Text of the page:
Humza Yousaf is to meet safety campaigners after a cyclists whose bike got stuck in tram tracks died
First Minister Nicola Sturgeon sent her “heartfelt sympathies” to the 24-year-old woman’s family as a top lawyer claimed the city council had “ignored warnings” of the dangers.
The cyclist fell off her bike when it became stuck in tram tracks on Princes Street at the junction with Lothian Road on Wednesday. She was then hit by a minibus and died in hospital.
A leading lawyer claimed almost 200 cyclists have been hurt in tram-related accidents in the Capital.
Brenda Mitchell, of Cycle Law Scotland, said: “The issue with tram tracks and their safety has been highlighted since the installation of the trams.”
She highlighted figures from Prof Chris Oliver, the head of the trauma unit at Edinburgh Royal Infirmary.
In March, he produced statistics which suggested 191 cyclists were -injured in incidents linked to the tram tracks. Ms Mitchell said the casualties included 64 fractures, of which 29 required surgery.
Nicola Sturgeon sent her ‘heartfelt sympathies’ to the 24-year-old woman’s family
The issue with tram tracks and their safety has been highlighted since the installation of the trams
However, a spokeswoman for City of Edinburgh Council said cycle safety was of “utmost importance”. She added: “We have gone to every effort to raise awareness of the impact of the tram on all road users.”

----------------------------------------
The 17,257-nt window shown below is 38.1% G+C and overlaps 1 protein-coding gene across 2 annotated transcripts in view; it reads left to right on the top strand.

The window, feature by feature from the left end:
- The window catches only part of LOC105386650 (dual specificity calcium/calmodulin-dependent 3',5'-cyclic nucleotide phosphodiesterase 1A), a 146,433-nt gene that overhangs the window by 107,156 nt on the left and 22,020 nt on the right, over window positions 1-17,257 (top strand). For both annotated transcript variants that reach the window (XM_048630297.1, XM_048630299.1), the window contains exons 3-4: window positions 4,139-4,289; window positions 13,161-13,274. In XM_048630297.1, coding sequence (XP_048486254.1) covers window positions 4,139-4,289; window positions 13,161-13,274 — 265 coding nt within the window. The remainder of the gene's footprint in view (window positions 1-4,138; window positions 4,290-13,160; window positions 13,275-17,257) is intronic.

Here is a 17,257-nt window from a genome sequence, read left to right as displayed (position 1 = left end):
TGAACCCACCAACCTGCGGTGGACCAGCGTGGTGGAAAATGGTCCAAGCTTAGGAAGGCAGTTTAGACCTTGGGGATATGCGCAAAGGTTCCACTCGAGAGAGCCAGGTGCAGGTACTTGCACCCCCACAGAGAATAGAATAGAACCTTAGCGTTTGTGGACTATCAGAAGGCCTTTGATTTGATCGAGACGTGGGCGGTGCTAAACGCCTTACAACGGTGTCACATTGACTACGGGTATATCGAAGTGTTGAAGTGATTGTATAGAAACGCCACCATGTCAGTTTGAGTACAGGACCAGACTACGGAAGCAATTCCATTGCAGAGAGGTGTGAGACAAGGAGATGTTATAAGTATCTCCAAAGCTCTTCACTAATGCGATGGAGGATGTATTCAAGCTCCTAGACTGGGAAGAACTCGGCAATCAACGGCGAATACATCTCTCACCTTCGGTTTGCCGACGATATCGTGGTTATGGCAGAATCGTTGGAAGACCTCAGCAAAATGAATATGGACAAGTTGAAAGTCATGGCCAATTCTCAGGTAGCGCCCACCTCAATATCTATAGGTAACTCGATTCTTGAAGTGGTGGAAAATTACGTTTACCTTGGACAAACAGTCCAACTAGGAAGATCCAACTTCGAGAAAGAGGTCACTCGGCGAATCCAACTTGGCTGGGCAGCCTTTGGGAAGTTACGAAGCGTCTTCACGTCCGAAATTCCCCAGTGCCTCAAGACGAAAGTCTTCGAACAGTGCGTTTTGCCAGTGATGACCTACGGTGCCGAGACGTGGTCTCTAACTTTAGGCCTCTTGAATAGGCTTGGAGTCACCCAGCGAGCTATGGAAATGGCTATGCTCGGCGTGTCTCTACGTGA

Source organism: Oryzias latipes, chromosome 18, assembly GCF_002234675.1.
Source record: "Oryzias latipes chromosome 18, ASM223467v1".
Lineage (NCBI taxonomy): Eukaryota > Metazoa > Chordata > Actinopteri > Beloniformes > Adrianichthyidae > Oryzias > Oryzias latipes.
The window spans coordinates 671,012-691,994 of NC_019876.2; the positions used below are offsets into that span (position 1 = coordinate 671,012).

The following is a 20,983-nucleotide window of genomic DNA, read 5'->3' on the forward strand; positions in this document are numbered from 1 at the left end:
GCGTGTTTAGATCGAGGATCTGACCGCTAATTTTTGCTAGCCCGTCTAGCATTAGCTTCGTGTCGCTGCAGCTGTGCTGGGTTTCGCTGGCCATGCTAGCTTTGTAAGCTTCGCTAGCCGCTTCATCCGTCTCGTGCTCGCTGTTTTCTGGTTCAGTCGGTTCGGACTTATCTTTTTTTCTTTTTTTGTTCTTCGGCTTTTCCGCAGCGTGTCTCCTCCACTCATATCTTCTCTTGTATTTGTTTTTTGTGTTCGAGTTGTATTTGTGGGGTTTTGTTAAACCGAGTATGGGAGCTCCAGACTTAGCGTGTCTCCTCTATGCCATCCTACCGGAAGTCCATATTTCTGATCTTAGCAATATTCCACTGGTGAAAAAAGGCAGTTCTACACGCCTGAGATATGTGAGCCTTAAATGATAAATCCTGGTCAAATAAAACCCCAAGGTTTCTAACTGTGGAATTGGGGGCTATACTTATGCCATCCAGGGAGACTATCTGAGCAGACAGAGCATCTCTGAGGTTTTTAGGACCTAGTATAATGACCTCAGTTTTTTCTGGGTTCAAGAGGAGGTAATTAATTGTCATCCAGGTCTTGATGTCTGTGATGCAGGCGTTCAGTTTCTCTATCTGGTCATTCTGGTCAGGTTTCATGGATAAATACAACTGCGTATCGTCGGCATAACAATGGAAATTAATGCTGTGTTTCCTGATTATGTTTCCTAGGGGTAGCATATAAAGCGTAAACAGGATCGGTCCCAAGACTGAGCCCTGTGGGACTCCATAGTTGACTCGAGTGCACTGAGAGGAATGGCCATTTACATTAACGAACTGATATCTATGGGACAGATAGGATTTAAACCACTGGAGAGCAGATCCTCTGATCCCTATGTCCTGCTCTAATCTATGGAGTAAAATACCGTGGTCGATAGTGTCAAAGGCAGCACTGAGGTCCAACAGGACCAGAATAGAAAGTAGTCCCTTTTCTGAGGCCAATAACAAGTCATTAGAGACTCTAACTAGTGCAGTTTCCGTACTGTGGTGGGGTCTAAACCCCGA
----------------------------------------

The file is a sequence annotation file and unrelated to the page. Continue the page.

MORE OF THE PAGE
During First Minister’s Questions, Green MSP Alison Johnstone said: “Can I ask the First Minister what action the Government is taking to aid the inquiry into this devastating accident.
"And whether the First Minister and her Transport Minister will meet the many groups and individuals who have been calling for safe conditions for cyclists and pedestrians in Edinburgh and across Scotland for many years to ensure no other family has to bear such an appalling loss?”
Get Quotes on Home Insurance
The cyclist fell off her bike when it became stuck in tram tracks in Edinburgh
Ms Sturgeon replied: “Firstly, can I convey my heartfelt sympathies to the family and friends of the cyclist who so tragically lost their life in -Edinburgh yesterday.”
The First Minister added: “The relevant minister would be willing to meet cycling groups, not just in Edinburgh but across the country, to look at what further action we can take to make sure cycling, which is an activity we want to encourage, is as safe as it possibly can be for everyone.”
Ms Johnstone later said: “It is terrible that it often takes such shocking events to prompt a rethink of how we plan our infrastructure.
“I’m pleased the First Minister agreed to my request that the Transport Minister meets campaign groups to discuss what can be done to prevent any further injuries or loss of life.”